Through third and fourth grade, other kids refer to Wyatt using male pronouns, but in their minds, he is a “boy-girl.” He finds a growing sense of self-esteem, due to Kelly’s allowing him to wear more “girlish” clothes at home and in public.
The fact that Wyatt’s confidence grows as he is able to wear more feminine clothing affirms the idea that the only transformation Wyatt requires is on the outside—he has a very firm sense of himself on the inside.
In the fourth grade, Wyatt draws a self-portrait for the school’s open house depicting a girl with long curly hair, purple eye shadow, and jewelry. Wyatt’s teacher isn’t sure about hanging the photo for all to see, and so she brings the drawing to the school’s counselor, Lisa Erhardt. Erhardt had a background in psychology but was also interested in education and working with children.
Wyatt’s self-portrait foreshadows his eventual transition, which will enable him to look like what he believes himself to be. Even though the teacher might think this is a little too much for an open house, it is notable that Wyatt has the confidence to display this identity.
About a month after moving to Maine, Kelly stopped by Erhardt’s office to explain Wyatt’s situation and to ask Erhardt to keep an eye on him. When Kelly told her that Wyatt has Gender Identity Disorder, Erhardt pulled out the DSM and read the description in order to learn more. The description indicated a “persistent discomfort about one’s assigned sex” and a “persistent cross-gender identification,” both of which sounded like Wyatt to Kelly.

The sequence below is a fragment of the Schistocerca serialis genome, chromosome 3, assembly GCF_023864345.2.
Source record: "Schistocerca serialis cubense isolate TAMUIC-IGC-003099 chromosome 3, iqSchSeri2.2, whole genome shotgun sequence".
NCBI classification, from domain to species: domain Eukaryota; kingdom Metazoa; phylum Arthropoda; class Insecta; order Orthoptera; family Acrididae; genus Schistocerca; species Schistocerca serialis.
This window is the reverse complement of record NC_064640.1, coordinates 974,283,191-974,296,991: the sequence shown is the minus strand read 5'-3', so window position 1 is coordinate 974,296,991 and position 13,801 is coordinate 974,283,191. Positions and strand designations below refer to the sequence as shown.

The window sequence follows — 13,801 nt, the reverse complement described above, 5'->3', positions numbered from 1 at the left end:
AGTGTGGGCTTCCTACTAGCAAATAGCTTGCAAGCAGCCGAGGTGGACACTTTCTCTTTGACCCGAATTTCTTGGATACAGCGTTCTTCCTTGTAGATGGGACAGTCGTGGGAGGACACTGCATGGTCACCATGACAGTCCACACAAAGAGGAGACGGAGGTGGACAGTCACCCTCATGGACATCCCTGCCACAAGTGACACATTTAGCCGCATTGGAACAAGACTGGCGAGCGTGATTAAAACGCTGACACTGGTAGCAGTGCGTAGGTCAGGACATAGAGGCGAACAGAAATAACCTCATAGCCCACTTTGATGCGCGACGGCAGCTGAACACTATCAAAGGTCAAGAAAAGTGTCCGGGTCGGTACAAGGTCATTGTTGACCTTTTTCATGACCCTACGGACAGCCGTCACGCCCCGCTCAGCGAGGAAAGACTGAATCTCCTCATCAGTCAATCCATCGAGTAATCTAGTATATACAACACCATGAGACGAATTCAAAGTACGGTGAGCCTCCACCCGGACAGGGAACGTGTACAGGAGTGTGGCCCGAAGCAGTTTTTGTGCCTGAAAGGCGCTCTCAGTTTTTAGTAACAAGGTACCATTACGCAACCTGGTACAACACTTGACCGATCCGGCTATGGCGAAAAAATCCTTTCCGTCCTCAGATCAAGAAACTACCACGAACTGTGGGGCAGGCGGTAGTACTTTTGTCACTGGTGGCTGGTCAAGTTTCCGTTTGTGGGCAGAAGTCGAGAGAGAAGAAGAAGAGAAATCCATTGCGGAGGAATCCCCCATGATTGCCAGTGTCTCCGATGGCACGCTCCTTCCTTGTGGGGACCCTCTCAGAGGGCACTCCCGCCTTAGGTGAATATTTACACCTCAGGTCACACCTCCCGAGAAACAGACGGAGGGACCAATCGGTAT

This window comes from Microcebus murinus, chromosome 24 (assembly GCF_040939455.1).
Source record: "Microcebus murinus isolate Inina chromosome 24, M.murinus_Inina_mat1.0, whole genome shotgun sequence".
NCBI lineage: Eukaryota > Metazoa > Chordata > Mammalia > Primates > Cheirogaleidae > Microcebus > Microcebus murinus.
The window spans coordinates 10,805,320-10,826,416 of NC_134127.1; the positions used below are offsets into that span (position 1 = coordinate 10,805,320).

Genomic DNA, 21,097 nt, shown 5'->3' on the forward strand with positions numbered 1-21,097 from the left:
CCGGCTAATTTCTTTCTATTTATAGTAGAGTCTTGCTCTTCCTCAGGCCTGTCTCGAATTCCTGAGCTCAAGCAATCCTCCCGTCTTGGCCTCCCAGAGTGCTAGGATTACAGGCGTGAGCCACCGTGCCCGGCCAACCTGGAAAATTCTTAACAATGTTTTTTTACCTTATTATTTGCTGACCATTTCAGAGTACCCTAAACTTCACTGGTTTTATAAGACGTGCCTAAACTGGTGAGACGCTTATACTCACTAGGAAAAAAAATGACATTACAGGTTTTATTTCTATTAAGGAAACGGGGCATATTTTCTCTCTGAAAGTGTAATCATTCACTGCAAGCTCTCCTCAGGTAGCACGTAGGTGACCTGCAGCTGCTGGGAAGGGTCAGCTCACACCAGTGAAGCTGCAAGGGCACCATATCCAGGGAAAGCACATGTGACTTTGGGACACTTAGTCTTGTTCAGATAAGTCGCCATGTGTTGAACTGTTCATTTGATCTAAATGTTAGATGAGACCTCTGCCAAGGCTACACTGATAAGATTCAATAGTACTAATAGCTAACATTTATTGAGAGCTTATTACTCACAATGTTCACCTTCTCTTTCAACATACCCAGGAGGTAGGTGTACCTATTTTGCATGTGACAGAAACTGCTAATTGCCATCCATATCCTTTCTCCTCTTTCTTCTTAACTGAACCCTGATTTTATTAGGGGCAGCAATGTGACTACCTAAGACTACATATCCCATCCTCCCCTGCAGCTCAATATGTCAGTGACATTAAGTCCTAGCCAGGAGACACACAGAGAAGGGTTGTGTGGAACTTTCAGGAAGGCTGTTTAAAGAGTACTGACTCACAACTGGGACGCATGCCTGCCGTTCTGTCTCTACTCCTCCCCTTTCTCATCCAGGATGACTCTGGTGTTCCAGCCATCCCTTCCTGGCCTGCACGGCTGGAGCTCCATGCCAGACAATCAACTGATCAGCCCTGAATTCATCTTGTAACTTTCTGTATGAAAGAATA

Like Kelly, Erhardt’s instincts are to look up as much information as she can, knowing that she is somewhat ignorant of what Wyatt is going through. This allows her to better understand Wyatt and help him deal with these struggles throughout his time in elementary school.
Erhardt decided to learn more. She contacted the LGBT center at the University of Maine. When she arrived there, the students jumped into help her, giving her resources from their bookshelves and fielding her questions. She left 45 minutes later with information, suggestions, contact numbers, and an immense gratitude for their generosity.
Erhardt tries to expand her knowledge even further at the LGBT center at the University of Maine. The existence of this center also demonstrates how much change society has allowed for already in terms of the openness of LGBT people, and how their advocacy for themselves helps others in their community.
Erhardt and Kelly had spoken many times in the three years since their first meeting, and so Erhardt calls her when the issue comes up about Wyatt’s self-portrait. Kelly recommends that the teacher make Wyatt redo the assignment to reflect the person he sees when he looks in the mirror. She wonders, though, if he really sees a woman with makeup and jewelry when he looks at himself. Later in the year, Wyatt starts asking everyone to use female pronouns for him—which makes sense to Kelly, as the only thing still “boyish” about him is his name. Kelly’s ability to accept Wyatt had given him a kind of confidence to share that identity with others.
Even though Kelly recognizes the importance of creating boundaries for Wyatt, it is really for his protection and her worries about others bullying him. Most of her actions reflect how proud she is of Wyatt’s ability to be himself, and she is able to advocate for him both in school and at home with Wayne. This, in turn, gives Wyatt the confidence to advocate what he wants for himself.